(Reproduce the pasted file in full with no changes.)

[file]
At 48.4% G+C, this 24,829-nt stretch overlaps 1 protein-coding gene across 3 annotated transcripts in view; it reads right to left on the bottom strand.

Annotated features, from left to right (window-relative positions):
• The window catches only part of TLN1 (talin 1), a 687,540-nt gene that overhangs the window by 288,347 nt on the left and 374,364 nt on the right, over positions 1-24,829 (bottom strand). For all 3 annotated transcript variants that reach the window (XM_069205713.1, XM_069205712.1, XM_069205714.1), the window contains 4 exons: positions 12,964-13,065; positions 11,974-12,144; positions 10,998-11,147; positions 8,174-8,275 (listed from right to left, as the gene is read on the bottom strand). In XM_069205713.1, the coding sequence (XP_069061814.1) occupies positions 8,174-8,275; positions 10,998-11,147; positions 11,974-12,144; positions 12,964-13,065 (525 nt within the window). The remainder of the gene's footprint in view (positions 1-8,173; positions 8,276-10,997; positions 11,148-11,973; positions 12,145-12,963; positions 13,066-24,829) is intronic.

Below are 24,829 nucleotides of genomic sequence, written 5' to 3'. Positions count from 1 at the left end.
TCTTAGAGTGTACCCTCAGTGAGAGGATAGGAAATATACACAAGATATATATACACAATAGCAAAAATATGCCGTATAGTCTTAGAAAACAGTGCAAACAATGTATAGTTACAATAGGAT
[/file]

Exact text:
At 48.4% G+C, this 24,829-nt stretch overlaps 1 protein-coding gene across 3 annotated transcripts in view; it reads right to left on the bottom strand.

Annotated features, from left to right (window-relative positions):
• The window catches only part of TLN1 (talin 1), a 687,540-nt gene that overhangs the window by 288,347 nt on the left and 374,364 nt on the right, over positions 1-24,829 (bottom strand). For all 3 annotated transcript variants that reach the window (XM_069205713.1, XM_069205712.1, XM_069205714.1), the window contains 4 exons: positions 12,964-13,065; positions 11,974-12,144; positions 10,998-11,147; positions 8,174-8,275 (listed from right to left, as the gene is read on the bottom strand). In XM_069205713.1, the coding sequence (XP_069061814.1) occupies positions 8,174-8,275; positions 10,998-11,147; positions 11,974-12,144; positions 12,964-13,065 (525 nt within the window). The remainder of the gene's footprint in view (positions 1-8,173; positions 8,276-10,997; positions 11,148-11,973; positions 12,145-12,963; positions 13,066-24,829) is intronic.

Below are 24,829 nucleotides of genomic sequence, written 5' to 3'. Positions count from 1 at the left end.
TCTTAGAGTGTACCCTCAGTGAGAGGATAGGAAATATACACAAGATATATATACACAATAGCAAAAATATGCCGTATAGTCTTAGAAAACAGTGCAAACAATGTATAGTTACAATAGGAT